Domino's Keeps Winning, but Wall Street's Getting Harder to Please

Markets Motley Fool

In this segment of the Motley Fool Money podcast, host Chris Hill, Million Dollar Portfolio's Jason Moser, Supernova and Rule Breakers' David Kretzmann, and Motley Fool Hidden Gems' Andy Cross check in on pizza delivery stalwart Domino's (NYSE: DPZ), which for a little perspective, has delivered 95 quarters in a a row of international same-store sales growth. How has the company done it and why wasn't the market more appreciative after this latest report?

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A full transcript follows the video.

This video was recorded on Oct. 13, 2017.

Chris Hill: Domino's. Third quarter results were highlighted by the fact that Domino's grew same-store sales for the 26th quarter in a row. And somehow, David Kretzmann, shares falling this week. Are expectations may be just a tad high for Domino's?

David Kretzmann: Maybe just a tad high. They actually have 95 consecutive quarters of international same-store sales growth. That's almost 24 years now. Really incredible numbers for any company, let alone of restaurant in a time when a lot of restaurants have been struggling to grow traffic and sales over the past couple of years. A lot of credit goes to CEO Patrick Doyle, who came in around the end of 2009 and 2010 and really transformed the brand, acknowledged that, "Our product isn't really that great, we need to reinvest in the brand, put more focus on technology and our digital efforts." And they're still opening a lot of stores. They've opened nearly 1,200 stores over the past year. They're rolling out a loyalty program called Piece of Pie. They'll be rolling that out more later this year and putting more focus on that. So, a lot of things clicking for Domino's. And they still have relatively low market share when you look at that global pizza market. Still room for them to grow.

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Andy Cross: Two things, Chris. The stock has done really well this year. It's up more than 30%. Not too surprised that when they come out with 8% comp store growth versus 13%, the stock may sell off a little bit. But, what they're really doing well, Domino's in particular, but a lot of the pizza chains, they are really embodying the best of automation, getting the technology right and making sure people can get their food and get it very quickly and do it very simply and with great convenience. That's hugely important in that business. And we're seeing this more and more in the casual food and fast food business.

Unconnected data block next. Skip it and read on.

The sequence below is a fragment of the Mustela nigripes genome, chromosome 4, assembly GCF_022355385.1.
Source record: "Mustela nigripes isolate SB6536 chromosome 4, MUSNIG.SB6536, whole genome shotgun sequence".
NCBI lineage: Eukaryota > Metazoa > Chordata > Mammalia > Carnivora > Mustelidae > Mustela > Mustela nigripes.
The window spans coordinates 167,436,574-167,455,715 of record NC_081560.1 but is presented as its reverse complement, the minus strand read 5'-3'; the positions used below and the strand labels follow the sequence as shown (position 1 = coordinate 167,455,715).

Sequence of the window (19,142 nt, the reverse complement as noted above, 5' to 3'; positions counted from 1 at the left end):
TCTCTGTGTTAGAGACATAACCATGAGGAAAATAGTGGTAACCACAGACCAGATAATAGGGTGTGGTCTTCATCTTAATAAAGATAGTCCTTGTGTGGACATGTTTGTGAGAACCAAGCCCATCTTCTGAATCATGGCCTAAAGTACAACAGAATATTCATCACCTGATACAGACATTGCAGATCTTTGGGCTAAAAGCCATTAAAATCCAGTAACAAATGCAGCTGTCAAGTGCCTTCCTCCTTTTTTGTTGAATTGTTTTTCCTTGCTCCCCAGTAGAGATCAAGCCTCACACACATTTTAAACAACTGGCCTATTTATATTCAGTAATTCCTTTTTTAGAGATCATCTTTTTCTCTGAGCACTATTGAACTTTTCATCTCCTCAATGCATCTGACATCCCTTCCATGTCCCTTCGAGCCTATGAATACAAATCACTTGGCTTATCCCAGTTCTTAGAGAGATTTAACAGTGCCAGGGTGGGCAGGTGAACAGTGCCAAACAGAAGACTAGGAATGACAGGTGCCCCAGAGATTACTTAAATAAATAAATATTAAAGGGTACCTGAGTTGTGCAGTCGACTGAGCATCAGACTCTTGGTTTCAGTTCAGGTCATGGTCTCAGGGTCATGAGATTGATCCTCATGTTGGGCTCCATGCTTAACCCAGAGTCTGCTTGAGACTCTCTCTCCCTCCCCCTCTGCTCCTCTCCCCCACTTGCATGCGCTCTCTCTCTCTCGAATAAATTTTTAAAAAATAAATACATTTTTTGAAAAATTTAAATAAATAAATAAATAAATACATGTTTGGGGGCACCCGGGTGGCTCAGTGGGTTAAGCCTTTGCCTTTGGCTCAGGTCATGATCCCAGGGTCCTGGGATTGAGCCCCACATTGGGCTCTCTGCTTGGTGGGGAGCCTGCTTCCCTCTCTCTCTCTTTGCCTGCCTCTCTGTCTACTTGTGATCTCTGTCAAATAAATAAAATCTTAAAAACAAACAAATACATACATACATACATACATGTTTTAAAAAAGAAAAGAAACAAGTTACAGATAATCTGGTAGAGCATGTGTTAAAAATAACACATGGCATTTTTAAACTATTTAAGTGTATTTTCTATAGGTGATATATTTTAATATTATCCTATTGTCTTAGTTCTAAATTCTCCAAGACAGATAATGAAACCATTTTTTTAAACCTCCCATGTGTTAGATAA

Hill: And one of the things we've talked about before with other restaurants, and we'll include Starbucks, the challenge that a lot of them face, the traditional ones, is that as they ramp up their mobile ordering, it in some ways competes with the people who are actually coming into the stores. Domino's basically has never had that problem. No one is actually going to eat a pizza at Domino's. It's always been a delivery service. So, their ramp up to mobile has been so much smoother than everyone else's.

Kretzmann: Yeah. Domino's, most of their sales are either delivery or carryout. Very few people will go to the stores. They have done an entire remodel of their stores in North America. Now, they're doing a remodel internationally, as well. They are becoming a little bit more like a fast-casual operation, where you can see the food being prepared, you can sit in the restaurant. But most people are just eating this at home, and Domino's plays right into that.

Jason Moser: And can we recognize the fact that this is National Pizza month? I mean, I'm just throwing that out there. Folk, get out there, support your local pizza joints.

Kretzmann: Your local Domino's.

Moser: And we'll come back here next quarter and see how they've been able to embrace this opportunity.

Hill: Isn't Halloween something like second in terms of the day that the most pizza is ordered? I think Super Bowl Sunday is usually No. 1. I think Halloween is second, because parents don't want to deal with --

Cross: My family does every year. We order pizza, have it delivered, and boom, we're done.

Andy Cross owns shares of Starbucks. Chris Hill owns shares of Starbucks. David Kretzmann owns shares of Domino's Pizza and Starbucks. Jason Moser owns shares of Starbucks. The Motley Fool owns shares of and recommends Starbucks. The Motley Fool has a disclosure policy.